History Stories

The Sonderkommando participated in the Nazi killing machine—and made sure the world knew what happened at Auschwitz.

Lesław Dyrcz leaned over a pile of rubble and dirt, completely unaware that he was about to make a discovery that would shed light on one of history’s darkest moments. It was 1980, and the forestry student was working to help restore the original forest around what was once Auschwitz-Birkenau, one of the Nazis’ most notorious death camps. Dyrcz was there to help mitigate the effects decades of air pollution had on the forest, attempting to let its original pine trees grow once more. But the student was about to change history.

As he dug, Dyrcz discovered a leather briefcase buried in the ground. He opened it up and found a thermos. Inside the container were pages of handwritten paper. Though Dyrcz could not read the text—it was written in Greek—he had just discovered one of the most important pieces of testimony of the Holocaust: eyewitness accounts of Nazi crimes, written by Marcel Nadjary, a Jewish man from Greece who had been enslaved with about 2,000 others and forced to help the Nazis as they operated their grimly efficient killing machines.

Nadjary had been one of the Sonderkommando—a group of men, most of them Jewish, tasked with taking the Nazis’ victims from the gas chambers and disposing of the bodies. At the peak of Auschwitz’s operations, up to 6,000 Jews a day were gassed by the Nazis. Then, the Sonderkommando’s unthinkable task began.

The men of the Sonderkommando did more than help dispose of the Nazis’ victims: They also provided critical documentation of their captors’ crimes. Though historians had known about the Sonderkommando, the secrecy of their work and the fact that so many didn’t survive the Holocaust, made testimony like Nadjary’s even more precious.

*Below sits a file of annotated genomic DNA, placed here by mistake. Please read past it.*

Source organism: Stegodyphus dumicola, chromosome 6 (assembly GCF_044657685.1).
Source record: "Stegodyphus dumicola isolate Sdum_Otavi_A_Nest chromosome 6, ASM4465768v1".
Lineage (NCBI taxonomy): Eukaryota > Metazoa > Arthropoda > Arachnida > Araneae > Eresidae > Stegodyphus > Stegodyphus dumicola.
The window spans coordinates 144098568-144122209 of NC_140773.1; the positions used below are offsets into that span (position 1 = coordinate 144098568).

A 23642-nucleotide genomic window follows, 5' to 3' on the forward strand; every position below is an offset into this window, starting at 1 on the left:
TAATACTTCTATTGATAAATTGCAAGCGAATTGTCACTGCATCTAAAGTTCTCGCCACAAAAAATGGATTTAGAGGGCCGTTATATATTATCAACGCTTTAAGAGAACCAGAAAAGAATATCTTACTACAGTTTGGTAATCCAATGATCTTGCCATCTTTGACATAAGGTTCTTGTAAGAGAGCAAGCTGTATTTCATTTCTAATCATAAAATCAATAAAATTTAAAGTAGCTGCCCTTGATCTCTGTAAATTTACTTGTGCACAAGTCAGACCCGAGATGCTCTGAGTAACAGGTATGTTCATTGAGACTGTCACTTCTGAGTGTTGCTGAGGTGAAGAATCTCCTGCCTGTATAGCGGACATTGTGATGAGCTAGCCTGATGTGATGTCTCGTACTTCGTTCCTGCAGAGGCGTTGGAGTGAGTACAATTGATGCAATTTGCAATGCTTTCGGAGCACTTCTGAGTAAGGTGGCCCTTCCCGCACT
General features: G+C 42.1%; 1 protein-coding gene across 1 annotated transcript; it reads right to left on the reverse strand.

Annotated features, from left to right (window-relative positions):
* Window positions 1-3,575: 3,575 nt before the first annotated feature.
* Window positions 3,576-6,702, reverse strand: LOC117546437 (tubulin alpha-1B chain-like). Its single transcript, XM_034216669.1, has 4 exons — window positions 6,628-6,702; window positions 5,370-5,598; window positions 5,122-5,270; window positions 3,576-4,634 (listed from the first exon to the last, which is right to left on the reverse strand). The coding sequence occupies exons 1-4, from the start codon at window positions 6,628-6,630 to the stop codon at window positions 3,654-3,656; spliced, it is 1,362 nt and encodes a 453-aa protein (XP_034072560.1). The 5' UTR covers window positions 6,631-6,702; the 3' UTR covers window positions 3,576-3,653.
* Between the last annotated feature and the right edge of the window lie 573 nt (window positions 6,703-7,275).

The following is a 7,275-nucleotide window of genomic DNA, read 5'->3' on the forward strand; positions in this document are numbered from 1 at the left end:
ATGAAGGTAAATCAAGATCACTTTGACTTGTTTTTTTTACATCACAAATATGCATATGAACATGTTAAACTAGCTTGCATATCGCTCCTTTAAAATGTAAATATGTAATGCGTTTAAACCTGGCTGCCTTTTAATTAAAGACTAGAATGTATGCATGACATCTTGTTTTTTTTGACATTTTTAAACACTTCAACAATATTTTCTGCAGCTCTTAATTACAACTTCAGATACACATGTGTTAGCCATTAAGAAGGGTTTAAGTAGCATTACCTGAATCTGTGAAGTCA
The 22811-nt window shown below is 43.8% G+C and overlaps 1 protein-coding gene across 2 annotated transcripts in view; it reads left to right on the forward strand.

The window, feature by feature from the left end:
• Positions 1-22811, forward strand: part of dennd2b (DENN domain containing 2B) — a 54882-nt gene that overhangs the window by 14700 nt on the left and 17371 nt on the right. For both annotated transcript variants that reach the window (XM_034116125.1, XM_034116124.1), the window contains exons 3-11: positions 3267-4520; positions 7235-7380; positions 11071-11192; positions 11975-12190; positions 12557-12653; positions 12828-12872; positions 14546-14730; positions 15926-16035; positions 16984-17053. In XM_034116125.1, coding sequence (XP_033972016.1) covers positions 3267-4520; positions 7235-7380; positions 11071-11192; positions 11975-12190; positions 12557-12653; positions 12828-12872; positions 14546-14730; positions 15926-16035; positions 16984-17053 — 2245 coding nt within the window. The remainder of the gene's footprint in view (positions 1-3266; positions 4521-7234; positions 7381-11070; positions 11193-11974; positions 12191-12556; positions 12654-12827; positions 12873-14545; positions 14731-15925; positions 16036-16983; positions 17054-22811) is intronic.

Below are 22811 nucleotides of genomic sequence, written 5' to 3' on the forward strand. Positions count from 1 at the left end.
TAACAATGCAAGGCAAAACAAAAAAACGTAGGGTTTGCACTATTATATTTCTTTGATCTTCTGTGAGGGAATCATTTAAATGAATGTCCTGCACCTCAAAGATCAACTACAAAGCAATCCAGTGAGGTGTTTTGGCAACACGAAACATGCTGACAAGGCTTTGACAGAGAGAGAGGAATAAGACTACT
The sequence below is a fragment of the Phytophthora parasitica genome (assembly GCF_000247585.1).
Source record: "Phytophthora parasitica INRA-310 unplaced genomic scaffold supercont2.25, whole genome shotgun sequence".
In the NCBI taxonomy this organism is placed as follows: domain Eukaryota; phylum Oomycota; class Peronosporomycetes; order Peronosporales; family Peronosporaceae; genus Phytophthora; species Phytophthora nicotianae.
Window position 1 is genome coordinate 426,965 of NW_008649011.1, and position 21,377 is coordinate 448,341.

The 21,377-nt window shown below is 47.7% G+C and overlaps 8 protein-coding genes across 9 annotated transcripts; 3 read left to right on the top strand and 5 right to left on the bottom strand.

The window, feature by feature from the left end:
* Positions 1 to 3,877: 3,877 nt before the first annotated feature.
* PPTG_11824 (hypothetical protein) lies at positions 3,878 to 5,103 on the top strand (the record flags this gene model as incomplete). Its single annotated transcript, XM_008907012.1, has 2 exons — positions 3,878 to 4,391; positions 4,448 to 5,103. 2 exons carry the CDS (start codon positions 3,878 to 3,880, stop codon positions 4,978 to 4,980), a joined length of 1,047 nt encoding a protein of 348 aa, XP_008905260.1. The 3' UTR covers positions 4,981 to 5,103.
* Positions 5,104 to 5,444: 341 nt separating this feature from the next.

Even at the height of the Holocaust, the work of the Sonderkommando was shrouded in mystery and performed under threat of death. Since the people brought to the gas chambers were all murdered, the Sonderkommando were the only witnesses who survived. And since they knew the Nazis’ secrets firsthand, their lives at Auschwitz were marked by fear and isolation.

The arrival of Hungarian Jews in Auschwitz-Birkenau, in German-occupied Poland, June 1944. (Credit: Galerie Bilderwelt/Getty Images)

The arrival of Hungarian Jews in Auschwitz-Birkenau, in German-occupied Poland, June 1944. (Credit: Galerie Bilderwelt/Getty Images)

The word Sonderkommando means “special unit” in German, and from the start, the men tasked with helping the Nazis lived lives that were different from those of other prisoners at Auschwitz. Young prisoners—all able-bodied men—were selected for the unit when they arrived at camp and were forced to serve without being given a briefing on what their tasks would be. Since the men were required to lift corpses, they were given better rations than other prisoners. They were also kept in isolation; most never interacted with other prisoners at the camp aside from other members of the unit and those who were about to be murdered.